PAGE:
This article reviews the effects of radiation exposure of the developing human brain. Much of the evidence has come from the prenatally exposed in Hiroshima and Nagasaki. The effects on development age, mental retardation, head size, neuromuscular performance, intelligence tests, school performance and the occurrence of convulsions are discussed. Other topics covered include the biological nature of the damage to the brain, risk estimates in human and problems in radiation protection. (UK)

  17. Analyzing Gait Using a Time-of-Flight Camera

    DEFF Research Database (Denmark)

    Jensen, Rasmus Ramsbøl; Paulsen, Rasmus Reinhold; Larsen, Rasmus

    2009-01-01

    An algorithm is created, which performs human gait analysis using spatial data and amplitude images from a Time-of-flight camera. For each frame in a sequence the camera supplies cartesian coordinates in space for every pixel. By using an articulated model the subject pose is estimated in the depth...... map in each frame. The pose estimation is based on likelihood, contrast in the amplitude image, smoothness and a shape prior used to solve a Markov random field. Based on the pose estimates, and the prior that movement is locally smooth, a sequential model is created, and a gait analysis is done...... on this model. The output data are: Speed, Cadence (steps per minute), Step length, Stride length (stride being two consecutive steps also known as a gait cycle), and Range of motion (angles of joints). The created system produces good output data of the described output parameters and requires no user...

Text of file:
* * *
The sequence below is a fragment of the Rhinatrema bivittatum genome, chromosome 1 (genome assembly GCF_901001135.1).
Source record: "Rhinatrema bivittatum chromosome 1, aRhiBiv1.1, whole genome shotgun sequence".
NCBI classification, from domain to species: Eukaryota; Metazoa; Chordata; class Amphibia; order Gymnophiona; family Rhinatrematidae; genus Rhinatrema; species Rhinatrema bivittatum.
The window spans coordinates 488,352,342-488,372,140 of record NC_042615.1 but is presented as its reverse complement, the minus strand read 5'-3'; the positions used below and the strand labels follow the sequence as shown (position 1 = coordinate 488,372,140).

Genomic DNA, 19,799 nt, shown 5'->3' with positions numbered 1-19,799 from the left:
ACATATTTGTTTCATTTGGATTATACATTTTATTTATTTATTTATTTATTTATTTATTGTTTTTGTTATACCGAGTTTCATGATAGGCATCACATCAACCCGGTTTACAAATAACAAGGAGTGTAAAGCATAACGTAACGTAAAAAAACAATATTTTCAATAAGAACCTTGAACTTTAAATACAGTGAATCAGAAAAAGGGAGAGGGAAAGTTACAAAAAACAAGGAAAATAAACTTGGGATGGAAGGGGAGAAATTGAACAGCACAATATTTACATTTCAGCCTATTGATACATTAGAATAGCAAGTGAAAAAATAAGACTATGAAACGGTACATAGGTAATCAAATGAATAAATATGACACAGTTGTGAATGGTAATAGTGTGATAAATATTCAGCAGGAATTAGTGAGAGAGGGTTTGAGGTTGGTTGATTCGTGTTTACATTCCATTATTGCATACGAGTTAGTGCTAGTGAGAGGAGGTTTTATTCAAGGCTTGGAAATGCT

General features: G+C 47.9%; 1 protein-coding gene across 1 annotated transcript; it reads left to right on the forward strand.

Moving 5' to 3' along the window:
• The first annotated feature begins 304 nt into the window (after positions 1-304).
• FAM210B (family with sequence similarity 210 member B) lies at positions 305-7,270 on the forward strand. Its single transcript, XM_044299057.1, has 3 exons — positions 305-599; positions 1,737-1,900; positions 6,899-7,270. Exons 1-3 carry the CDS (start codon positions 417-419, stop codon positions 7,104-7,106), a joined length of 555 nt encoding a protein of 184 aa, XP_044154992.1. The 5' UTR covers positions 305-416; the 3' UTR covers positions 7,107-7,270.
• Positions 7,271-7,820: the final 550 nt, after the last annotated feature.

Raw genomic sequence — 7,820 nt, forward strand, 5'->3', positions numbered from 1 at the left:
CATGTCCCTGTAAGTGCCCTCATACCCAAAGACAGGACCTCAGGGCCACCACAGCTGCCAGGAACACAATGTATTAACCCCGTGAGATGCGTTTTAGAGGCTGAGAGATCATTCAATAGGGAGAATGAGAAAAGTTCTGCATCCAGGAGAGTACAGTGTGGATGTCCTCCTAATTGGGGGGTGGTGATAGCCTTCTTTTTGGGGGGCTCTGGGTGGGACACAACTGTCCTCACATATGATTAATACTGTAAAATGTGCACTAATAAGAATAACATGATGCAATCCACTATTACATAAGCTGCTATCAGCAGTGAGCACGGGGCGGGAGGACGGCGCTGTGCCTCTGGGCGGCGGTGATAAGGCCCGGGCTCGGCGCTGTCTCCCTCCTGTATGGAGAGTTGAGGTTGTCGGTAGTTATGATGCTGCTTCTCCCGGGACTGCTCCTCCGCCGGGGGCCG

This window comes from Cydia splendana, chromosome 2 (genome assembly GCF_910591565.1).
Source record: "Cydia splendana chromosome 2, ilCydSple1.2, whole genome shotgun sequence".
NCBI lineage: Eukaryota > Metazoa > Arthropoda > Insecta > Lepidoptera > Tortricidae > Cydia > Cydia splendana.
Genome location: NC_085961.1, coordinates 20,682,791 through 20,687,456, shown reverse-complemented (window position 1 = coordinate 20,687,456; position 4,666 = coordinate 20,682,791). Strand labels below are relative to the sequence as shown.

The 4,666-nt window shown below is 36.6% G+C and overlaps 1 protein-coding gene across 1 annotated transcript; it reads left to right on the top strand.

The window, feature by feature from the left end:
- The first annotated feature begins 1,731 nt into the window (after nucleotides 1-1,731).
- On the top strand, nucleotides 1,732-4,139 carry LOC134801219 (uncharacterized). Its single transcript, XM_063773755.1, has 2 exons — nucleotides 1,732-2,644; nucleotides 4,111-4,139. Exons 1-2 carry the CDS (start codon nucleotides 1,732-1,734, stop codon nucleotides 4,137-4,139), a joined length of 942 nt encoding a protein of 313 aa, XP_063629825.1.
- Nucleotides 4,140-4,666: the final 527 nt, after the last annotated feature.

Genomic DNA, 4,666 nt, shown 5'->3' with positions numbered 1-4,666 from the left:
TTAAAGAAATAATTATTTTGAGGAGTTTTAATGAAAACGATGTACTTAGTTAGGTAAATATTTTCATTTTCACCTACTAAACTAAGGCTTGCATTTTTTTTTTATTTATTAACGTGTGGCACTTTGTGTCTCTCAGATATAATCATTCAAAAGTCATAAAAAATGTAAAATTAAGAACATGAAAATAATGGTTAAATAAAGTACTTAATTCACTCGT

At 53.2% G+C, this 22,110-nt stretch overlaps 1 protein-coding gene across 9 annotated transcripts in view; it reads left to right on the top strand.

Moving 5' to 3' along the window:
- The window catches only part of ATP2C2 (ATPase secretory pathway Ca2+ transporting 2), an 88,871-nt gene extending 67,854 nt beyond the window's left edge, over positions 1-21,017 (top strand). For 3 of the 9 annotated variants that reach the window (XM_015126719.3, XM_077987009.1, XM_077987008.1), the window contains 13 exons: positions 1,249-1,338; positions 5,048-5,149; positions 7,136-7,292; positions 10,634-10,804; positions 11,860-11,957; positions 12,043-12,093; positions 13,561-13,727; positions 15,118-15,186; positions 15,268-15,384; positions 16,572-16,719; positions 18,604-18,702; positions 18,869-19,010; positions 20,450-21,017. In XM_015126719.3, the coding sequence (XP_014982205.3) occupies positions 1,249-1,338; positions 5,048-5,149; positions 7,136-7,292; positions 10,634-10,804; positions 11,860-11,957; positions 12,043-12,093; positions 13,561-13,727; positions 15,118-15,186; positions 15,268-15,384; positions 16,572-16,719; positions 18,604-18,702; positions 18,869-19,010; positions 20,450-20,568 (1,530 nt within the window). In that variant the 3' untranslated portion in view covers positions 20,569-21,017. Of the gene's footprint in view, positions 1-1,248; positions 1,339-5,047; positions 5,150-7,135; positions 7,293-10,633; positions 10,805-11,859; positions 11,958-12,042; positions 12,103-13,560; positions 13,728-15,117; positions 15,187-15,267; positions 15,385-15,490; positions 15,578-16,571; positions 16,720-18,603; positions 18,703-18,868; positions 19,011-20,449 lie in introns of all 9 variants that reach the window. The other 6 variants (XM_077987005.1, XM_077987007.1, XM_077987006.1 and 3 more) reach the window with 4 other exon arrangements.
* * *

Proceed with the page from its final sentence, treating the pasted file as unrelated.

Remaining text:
18. Effects of walking speed on asymmetry and bilateral coordination of gait

    Science.gov (United States)

    Plotnik, Meir; Bartsch, Ronny P.; Zeev, Aviva; Giladi, Nir; Hausdorff, Jeffery M.

    2013-01-01